Toss Your Melons: Listeria Outbreak Now Deadliest in a Decade

A Listeria outbreak tied to cantaloupes has killed 13 people thus far.

September 15, 2011

Cut cantaloupe is more at risk of making you sick. Bacteria can travel from the skin to the meat of the fruit.

RODALE NEWS, EMMAUS, PA—The Listeria outbreak traced back to Colorado cantaloupes is now the deadliest in a decade, the Centers for Disease Control and Prevention (CDC) announced on Wednesday. The Food and Drug Administration (FDA) and CDC have linked 84 illnesses and 15 deaths to the outbreak, caused by cantaloupes grown in the Rocky Ford region of Colorado. Because Listeria can take anywhere from one day to two months to cause illness, both agencies anticipate even more illnesses.

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The FDA has pinpointed Jensen Farms of Colorado as the likely source of the outbreak, stemming from 300,000 cases of contaminated fruit that was shipped between July 29 and September 10, 2011. The agency is urging anyone with cantaloupes from the farm to throw them out. Farmers interviewed by a Denver news station said that the bacteria infected the outer shell of the contaminated produce, and in such cases, the bacteria can either spread to the meat of the fruit or infect food prep surfaces, such as cutting boards, and contaminate other foods.

In addition, the agency announced on Tuesday that because some wholesalers and distributors may have further distributed the recalled cantaloupes to food processors, additional products that contain cantaloupe from Jensen Farms are likely to be recalled—and they have been. Carol’s Cuts, a Kansas-based food processor, is recalling 594 pounds of fresh-cut cantaloupe packaged in 5-pound trays as chunks and as an ingredient in 8-ounce mixed fruit medley that was distributed in Kansas, Missouri and Nebraska. (For an image of the recalled cut cantaloupe packaging, see the FDA's website).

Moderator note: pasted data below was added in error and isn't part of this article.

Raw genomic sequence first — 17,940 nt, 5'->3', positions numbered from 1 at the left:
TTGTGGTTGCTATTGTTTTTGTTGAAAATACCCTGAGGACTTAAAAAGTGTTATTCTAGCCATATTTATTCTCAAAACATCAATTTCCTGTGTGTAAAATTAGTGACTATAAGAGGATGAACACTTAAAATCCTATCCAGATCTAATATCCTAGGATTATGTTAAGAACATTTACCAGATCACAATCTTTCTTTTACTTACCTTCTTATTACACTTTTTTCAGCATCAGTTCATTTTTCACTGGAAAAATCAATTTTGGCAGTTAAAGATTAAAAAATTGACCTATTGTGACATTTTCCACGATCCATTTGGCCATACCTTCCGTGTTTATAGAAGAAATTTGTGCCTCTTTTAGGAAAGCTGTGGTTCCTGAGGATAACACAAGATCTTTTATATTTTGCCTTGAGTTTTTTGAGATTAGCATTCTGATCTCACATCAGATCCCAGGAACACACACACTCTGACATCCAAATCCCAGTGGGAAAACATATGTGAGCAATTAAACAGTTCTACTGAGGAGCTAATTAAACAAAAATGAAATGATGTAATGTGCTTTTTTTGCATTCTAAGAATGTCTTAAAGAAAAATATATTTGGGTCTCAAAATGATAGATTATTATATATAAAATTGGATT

According to the CDC, Listeria is commonly found in soil and water, and typically crops up in meat and dairy products. But it can affect produce that passes through contaminated processing plants, where Listeria can live for years. Listeria can be killed during cooking, but that's not going to help disinfect contaminated cantaloupe.

Listeriosis, the disease caused by the bacterium, is relatively rare in the U.S. but 20 to 30 percent of people who do contract it die. Pregnant women are among those most adversely affected by listeria and can suffer miscarriages if they eat contaminated food. Average healthy adults, however, will experience muscle aches and fever, headache, stiff neck, confusion, loss of balance, and sometimes convulsions.

The contaminated cantaloupe was shipped to the following states:
Arizona
Colorado
Illinois
Indiana*
Kansas
Louisiana*
Minnesota
Missouri
Nebraska
New Jersey
New Mexico
New York
North Carolina
Oklahoma
Pennsylvania
Tennessee
Texas
Utah
Wisconsin*
Wyoming

*On Friday, Sept. 30, the FDA added Indiana, Louisiana, and Wisconsin to the list of states where the cantaloupe had been shipped.

To determine whether you have any of the contaminated produce, look for one of the following stickers:
• green and white sticker that reads "Product of USA - Frontera Produce-Colorado Fresh-Rocky Ford-Cantaloupe"
• a gray, yellow, and green sticker that reads "Jensen Farms-Sweet Rocky Fords."

If the cantaloupe is unlabeled, contact your retail store for sourcing information.

Tags: Rodale News